Companies join forces to help tackle plastic waste with BP’s enhanced recycling technology

Source: press release, 19 December 2019

illustration: BP
illustration: BP

Companies operating across the polyester packaging value chain – including businesses involved in the manufacture, use, collection and recycling of polyethylene terephthalate (PET) plastic packaging – have announced they have formed a new consortium that aims to help to address the problem of plastic waste by accelerating the commercialisation of BP Infinia enhanced recycling technology.

BP Infinia is designed to turn opaque and difficult-to-recycle (known as ODR) PET plastic waste, that can degrade in quality each time it is recycled using conventional methods, into recycled feedstocks that can be used to make new high-quality PET plastic packaging again and again, with no loss in quality.

The consortium intends to combine the capabilities and experience of its members – packaging and recycling specialist ALPLA; food, drink and consumer goods producers Britvic, Danone and Unilever; waste management and recycling specialist REMONDIS; and energy and petrochemicals producer BP – to develop a new circular approach to dealing with PET plastic waste.

PET is a plastic widely used for rigid food packaging and drinks, personal care and homecare bottles. It is a lightweight, durable and versatile material and one of the most collected and recycled types of plastic [1]. Of the PET plastic bottles collected globally, more than 75% are recycled, but only 12% of those collected make it back into new bottles [2]. The remainder is currently lost from the bottle-to-bottle loop [3], as it is used for other applications which are usually disposed of directly after use to landfills or incinerators due to lack of separate collection.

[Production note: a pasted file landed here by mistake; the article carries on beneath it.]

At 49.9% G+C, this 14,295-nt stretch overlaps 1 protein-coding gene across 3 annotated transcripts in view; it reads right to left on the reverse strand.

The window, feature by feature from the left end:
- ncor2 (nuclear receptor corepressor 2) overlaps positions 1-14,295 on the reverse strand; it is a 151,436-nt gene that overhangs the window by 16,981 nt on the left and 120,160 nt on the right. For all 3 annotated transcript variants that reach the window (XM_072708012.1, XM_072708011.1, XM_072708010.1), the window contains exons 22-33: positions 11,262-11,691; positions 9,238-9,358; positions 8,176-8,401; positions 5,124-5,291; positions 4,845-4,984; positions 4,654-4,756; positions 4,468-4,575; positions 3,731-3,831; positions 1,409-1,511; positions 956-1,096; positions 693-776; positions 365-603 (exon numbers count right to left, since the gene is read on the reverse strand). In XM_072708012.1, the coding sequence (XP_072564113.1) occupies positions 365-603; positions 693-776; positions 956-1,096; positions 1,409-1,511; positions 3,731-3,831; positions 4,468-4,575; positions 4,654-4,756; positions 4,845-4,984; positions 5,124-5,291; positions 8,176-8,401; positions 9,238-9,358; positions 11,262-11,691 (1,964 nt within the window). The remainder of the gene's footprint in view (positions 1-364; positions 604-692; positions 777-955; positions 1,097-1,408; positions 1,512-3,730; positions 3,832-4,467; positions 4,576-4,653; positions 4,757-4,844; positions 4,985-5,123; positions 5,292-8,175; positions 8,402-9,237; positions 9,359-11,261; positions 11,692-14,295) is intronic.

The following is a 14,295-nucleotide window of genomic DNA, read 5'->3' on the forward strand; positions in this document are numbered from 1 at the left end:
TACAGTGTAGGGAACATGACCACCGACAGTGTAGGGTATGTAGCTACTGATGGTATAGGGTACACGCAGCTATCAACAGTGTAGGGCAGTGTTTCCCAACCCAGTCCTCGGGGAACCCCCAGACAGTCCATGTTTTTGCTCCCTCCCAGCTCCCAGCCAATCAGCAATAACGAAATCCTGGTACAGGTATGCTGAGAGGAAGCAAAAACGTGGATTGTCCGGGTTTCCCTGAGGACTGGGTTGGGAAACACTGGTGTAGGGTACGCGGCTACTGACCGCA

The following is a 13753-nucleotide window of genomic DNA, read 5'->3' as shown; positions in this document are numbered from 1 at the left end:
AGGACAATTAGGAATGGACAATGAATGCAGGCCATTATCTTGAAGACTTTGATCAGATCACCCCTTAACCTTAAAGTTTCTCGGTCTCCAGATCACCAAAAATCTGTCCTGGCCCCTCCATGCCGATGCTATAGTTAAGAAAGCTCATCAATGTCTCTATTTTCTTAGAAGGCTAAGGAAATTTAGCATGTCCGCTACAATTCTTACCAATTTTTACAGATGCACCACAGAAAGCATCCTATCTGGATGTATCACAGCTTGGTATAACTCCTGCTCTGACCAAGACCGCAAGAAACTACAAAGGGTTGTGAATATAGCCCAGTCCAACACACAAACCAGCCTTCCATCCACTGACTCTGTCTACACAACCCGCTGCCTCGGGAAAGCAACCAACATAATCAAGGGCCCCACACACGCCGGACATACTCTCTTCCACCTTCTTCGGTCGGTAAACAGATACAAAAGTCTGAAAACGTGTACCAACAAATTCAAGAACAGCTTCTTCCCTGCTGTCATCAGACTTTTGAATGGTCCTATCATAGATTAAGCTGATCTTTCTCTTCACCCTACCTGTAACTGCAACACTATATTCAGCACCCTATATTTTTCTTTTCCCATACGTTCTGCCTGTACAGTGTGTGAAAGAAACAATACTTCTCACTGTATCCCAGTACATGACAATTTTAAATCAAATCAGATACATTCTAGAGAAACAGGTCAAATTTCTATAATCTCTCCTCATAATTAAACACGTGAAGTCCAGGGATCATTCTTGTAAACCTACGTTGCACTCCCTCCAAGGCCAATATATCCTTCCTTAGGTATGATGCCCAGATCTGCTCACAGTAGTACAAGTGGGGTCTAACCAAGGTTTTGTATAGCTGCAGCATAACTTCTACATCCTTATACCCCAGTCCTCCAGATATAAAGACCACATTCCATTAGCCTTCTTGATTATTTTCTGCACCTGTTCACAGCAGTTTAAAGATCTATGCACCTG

The consortium members believe by joining forces they can speed up the commercialisation of the technology, infrastructure and demand needed to process billions of opaque and difficult-to-recycle PET bottles and food trays that are currently disposed of each year, including those that are difficult to recycle by current conventional recycling methods [4].

It is the intention that each member of the consortium will contribute resources and distinctive capabilities and experience in areas such as waste management and recycling, technology development, intermediate processing and product design to develop a business model that takes into consideration the infrastructure, supply chain and demand requirements of all parties that will be involved in creating a circular economy for polyester and PET plastic.

In October 2019, BP announced plans to construct a USD 25 million pilot plant in the US to prove the technology on a continuous basis before progressing to full-scale commercialisation.

Other parties may join the consortium in the future to complement the expertise of the founding members.

[1] Source: Ellen MacArthur Foundation: The New Plastics Economy, Napcor.

[2] Source: BP calculations based on Wood MacKenzie Chemicals Data. PETcollection rates are based on bottle consumption alone; of the 27 million tonnes of PET produced for food and drinks packaging, 23 million tonnes are consumed as bottles and 4 million tonnes as thermoformed products, such as food trays. In 2019, it is estimated that some 13 million tonnes of bottles are collected globally and converted into 10 million tonnes of post-consumer resin. Of that, 1.6 million tonnes are used for bottles.

[3] Recycling a PET bottle back into a new PET bottle.

[4] Source: BP calculations based on production of recycled PTA from multiple facilities – amounting to a scale equivalent to a typical virgin PTA plant of around 1 million tonnes – would require total feedstock of many millions of tonnes of opaque and difficult-to-recycle PET packaging. Based on the average weight of specific packaging types suitable for this technology (from 10 to 30 grams), this feedstock would equate to billions of packaging items.